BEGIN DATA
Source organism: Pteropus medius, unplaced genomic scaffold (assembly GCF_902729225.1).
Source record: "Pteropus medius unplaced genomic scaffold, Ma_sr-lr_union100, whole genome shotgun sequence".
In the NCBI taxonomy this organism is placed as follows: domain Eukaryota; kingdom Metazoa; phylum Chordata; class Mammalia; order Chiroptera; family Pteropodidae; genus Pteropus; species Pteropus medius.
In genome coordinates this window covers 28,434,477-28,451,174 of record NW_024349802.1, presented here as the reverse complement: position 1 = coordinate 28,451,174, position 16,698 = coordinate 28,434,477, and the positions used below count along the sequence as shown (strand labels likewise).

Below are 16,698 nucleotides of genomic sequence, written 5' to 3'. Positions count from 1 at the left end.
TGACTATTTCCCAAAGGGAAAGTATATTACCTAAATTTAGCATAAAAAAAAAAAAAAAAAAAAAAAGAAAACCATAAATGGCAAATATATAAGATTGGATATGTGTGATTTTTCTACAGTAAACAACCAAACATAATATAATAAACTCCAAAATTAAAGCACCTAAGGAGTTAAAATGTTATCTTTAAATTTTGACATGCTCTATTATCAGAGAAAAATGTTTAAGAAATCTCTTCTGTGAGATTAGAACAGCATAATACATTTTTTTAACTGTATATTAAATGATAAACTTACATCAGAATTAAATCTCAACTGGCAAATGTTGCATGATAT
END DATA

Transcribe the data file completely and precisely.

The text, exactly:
Source organism: Pteropus medius, unplaced genomic scaffold (assembly GCF_902729225.1).
Source record: "Pteropus medius unplaced genomic scaffold, Ma_sr-lr_union100, whole genome shotgun sequence".
In the NCBI taxonomy this organism is placed as follows: domain Eukaryota; kingdom Metazoa; phylum Chordata; class Mammalia; order Chiroptera; family Pteropodidae; genus Pteropus; species Pteropus medius.
In genome coordinates this window covers 28,434,477-28,451,174 of record NW_024349802.1, presented here as the reverse complement: position 1 = coordinate 28,451,174, position 16,698 = coordinate 28,434,477, and the positions used below count along the sequence as shown (strand labels likewise).

Below are 16,698 nucleotides of genomic sequence, written 5' to 3'. Positions count from 1 at the left end.
TGACTATTTCCCAAAGGGAAAGTATATTACCTAAATTTAGCATAAAAAAAAAAAAAAAAAAAAAAAGAAAACCATAAATGGCAAATATATAAGATTGGATATGTGTGATTTTTCTACAGTAAACAACCAAACATAATATAATAAACTCCAAAATTAAAGCACCTAAGGAGTTAAAATGTTATCTTTAAATTTTGACATGCTCTATTATCAGAGAAAAATGTTTAAGAAATCTCTTCTGTGAGATTAGAACAGCATAATACATTTTTTTAACTGTATATTAAATGATAAACTTACATCAGAATTAAATCTCAACTGGCAAATGTTGCATGATAT